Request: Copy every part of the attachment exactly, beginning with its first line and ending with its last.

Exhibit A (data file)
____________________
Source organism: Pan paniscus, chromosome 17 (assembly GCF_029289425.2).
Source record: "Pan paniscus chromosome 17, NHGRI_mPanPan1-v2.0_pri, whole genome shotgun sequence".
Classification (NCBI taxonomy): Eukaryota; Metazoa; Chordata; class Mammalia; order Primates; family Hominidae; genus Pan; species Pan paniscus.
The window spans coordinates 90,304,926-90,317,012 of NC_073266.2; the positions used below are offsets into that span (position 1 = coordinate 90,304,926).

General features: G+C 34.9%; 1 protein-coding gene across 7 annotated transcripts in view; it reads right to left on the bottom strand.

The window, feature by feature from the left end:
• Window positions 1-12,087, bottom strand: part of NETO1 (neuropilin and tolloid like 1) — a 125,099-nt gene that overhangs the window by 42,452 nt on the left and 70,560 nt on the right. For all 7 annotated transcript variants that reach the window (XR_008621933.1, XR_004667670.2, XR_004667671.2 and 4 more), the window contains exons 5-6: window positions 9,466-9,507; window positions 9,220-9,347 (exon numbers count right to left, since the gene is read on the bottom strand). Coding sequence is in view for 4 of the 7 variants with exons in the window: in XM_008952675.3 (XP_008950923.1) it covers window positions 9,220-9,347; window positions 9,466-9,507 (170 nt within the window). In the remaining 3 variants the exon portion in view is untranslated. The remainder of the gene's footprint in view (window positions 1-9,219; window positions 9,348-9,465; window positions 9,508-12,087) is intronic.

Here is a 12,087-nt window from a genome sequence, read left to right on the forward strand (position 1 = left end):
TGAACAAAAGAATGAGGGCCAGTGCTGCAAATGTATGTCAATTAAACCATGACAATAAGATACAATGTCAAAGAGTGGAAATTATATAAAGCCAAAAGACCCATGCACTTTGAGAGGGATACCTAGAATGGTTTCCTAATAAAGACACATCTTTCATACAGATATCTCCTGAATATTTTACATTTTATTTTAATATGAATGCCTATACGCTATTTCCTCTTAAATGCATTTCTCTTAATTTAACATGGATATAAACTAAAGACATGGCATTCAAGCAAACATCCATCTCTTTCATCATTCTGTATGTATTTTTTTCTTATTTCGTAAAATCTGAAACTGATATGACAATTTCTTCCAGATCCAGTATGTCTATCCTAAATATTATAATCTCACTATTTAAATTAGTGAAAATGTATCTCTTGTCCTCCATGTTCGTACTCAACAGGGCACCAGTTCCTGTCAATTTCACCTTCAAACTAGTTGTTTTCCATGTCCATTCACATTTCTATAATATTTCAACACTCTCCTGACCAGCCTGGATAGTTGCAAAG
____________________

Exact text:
Source organism: Pan paniscus, chromosome 17 (assembly GCF_029289425.2).
Source record: "Pan paniscus chromosome 17, NHGRI_mPanPan1-v2.0_pri, whole genome shotgun sequence".
Classification (NCBI taxonomy): Eukaryota; Metazoa; Chordata; class Mammalia; order Primates; family Hominidae; genus Pan; species Pan paniscus.
The window spans coordinates 90,304,926-90,317,012 of NC_073266.2; the positions used below are offsets into that span (position 1 = coordinate 90,304,926).

General features: G+C 34.9%; 1 protein-coding gene across 7 annotated transcripts in view; it reads right to left on the bottom strand.

The window, feature by feature from the left end:
• Window positions 1-12,087, bottom strand: part of NETO1 (neuropilin and tolloid like 1) — a 125,099-nt gene that overhangs the window by 42,452 nt on the left and 70,560 nt on the right. For all 7 annotated transcript variants that reach the window (XR_008621933.1, XR_004667670.2, XR_004667671.2 and 4 more), the window contains exons 5-6: window positions 9,466-9,507; window positions 9,220-9,347 (exon numbers count right to left, since the gene is read on the bottom strand). Coding sequence is in view for 4 of the 7 variants with exons in the window: in XM_008952675.3 (XP_008950923.1) it covers window positions 9,220-9,347; window positions 9,466-9,507 (170 nt within the window). In the remaining 3 variants the exon portion in view is untranslated. The remainder of the gene's footprint in view (window positions 1-9,219; window positions 9,348-9,465; window positions 9,508-12,087) is intronic.

Here is a 12,087-nt window from a genome sequence, read left to right on the forward strand (position 1 = left end):
TGAACAAAAGAATGAGGGCCAGTGCTGCAAATGTATGTCAATTAAACCATGACAATAAGATACAATGTCAAAGAGTGGAAATTATATAAAGCCAAAAGACCCATGCACTTTGAGAGGGATACCTAGAATGGTTTCCTAATAAAGACACATCTTTCATACAGATATCTCCTGAATATTTTACATTTTATTTTAATATGAATGCCTATACGCTATTTCCTCTTAAATGCATTTCTCTTAATTTAACATGGATATAAACTAAAGACATGGCATTCAAGCAAACATCCATCTCTTTCATCATTCTGTATGTATTTTTTTCTTATTTCGTAAAATCTGAAACTGATATGACAATTTCTTCCAGATCCAGTATGTCTATCCTAAATATTATAATCTCACTATTTAAATTAGTGAAAATGTATCTCTTGTCCTCCATGTTCGTACTCAACAGGGCACCAGTTCCTGTCAATTTCACCTTCAAACTAGTTGTTTTCCATGTCCATTCACATTTCTATAATATTTCAACACTCTCCTGACCAGCCTGGATAGTTGCAAAG